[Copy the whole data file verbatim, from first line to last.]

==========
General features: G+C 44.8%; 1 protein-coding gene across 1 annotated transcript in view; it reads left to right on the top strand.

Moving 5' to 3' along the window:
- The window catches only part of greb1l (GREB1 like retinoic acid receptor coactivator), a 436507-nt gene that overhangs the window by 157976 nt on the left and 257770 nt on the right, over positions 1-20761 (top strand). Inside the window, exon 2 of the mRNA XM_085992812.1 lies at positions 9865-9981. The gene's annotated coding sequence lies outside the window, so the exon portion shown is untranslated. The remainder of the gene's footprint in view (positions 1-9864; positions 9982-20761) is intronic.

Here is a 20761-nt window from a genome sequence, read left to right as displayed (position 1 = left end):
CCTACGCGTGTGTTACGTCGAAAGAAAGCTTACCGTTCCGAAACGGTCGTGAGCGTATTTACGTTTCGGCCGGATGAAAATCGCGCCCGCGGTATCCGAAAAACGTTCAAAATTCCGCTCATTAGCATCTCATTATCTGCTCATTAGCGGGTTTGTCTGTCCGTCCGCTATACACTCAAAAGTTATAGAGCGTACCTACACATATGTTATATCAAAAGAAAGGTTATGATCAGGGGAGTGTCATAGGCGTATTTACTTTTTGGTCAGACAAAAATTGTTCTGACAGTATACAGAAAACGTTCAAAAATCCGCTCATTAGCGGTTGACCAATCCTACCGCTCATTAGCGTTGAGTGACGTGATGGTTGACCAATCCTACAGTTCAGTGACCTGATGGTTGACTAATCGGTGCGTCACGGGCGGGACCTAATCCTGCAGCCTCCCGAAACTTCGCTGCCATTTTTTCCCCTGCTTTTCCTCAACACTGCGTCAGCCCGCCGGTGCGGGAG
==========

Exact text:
General features: G+C 44.8%; 1 protein-coding gene across 1 annotated transcript in view; it reads left to right on the top strand.

Moving 5' to 3' along the window:
- The window catches only part of greb1l (GREB1 like retinoic acid receptor coactivator), a 436507-nt gene that overhangs the window by 157976 nt on the left and 257770 nt on the right, over positions 1-20761 (top strand). Inside the window, exon 2 of the mRNA XM_085992812.1 lies at positions 9865-9981. The gene's annotated coding sequence lies outside the window, so the exon portion shown is untranslated. The remainder of the gene's footprint in view (positions 1-9864; positions 9982-20761) is intronic.

Here is a 20761-nt window from a genome sequence, read left to right as displayed (position 1 = left end):
CCTACGCGTGTGTTACGTCGAAAGAAAGCTTACCGTTCCGAAACGGTCGTGAGCGTATTTACGTTTCGGCCGGATGAAAATCGCGCCCGCGGTATCCGAAAAACGTTCAAAATTCCGCTCATTAGCATCTCATTATCTGCTCATTAGCGGGTTTGTCTGTCCGTCCGCTATACACTCAAAAGTTATAGAGCGTACCTACACATATGTTATATCAAAAGAAAGGTTATGATCAGGGGAGTGTCATAGGCGTATTTACTTTTTGGTCAGACAAAAATTGTTCTGACAGTATACAGAAAACGTTCAAAAATCCGCTCATTAGCGGTTGACCAATCCTACCGCTCATTAGCGTTGAGTGACGTGATGGTTGACCAATCCTACAGTTCAGTGACCTGATGGTTGACTAATCGGTGCGTCACGGGCGGGACCTAATCCTGCAGCCTCCCGAAACTTCGCTGCCATTTTTTCCCCTGCTTTTCCTCAACACTGCGTCAGCCCGCCGGTGCGGGAG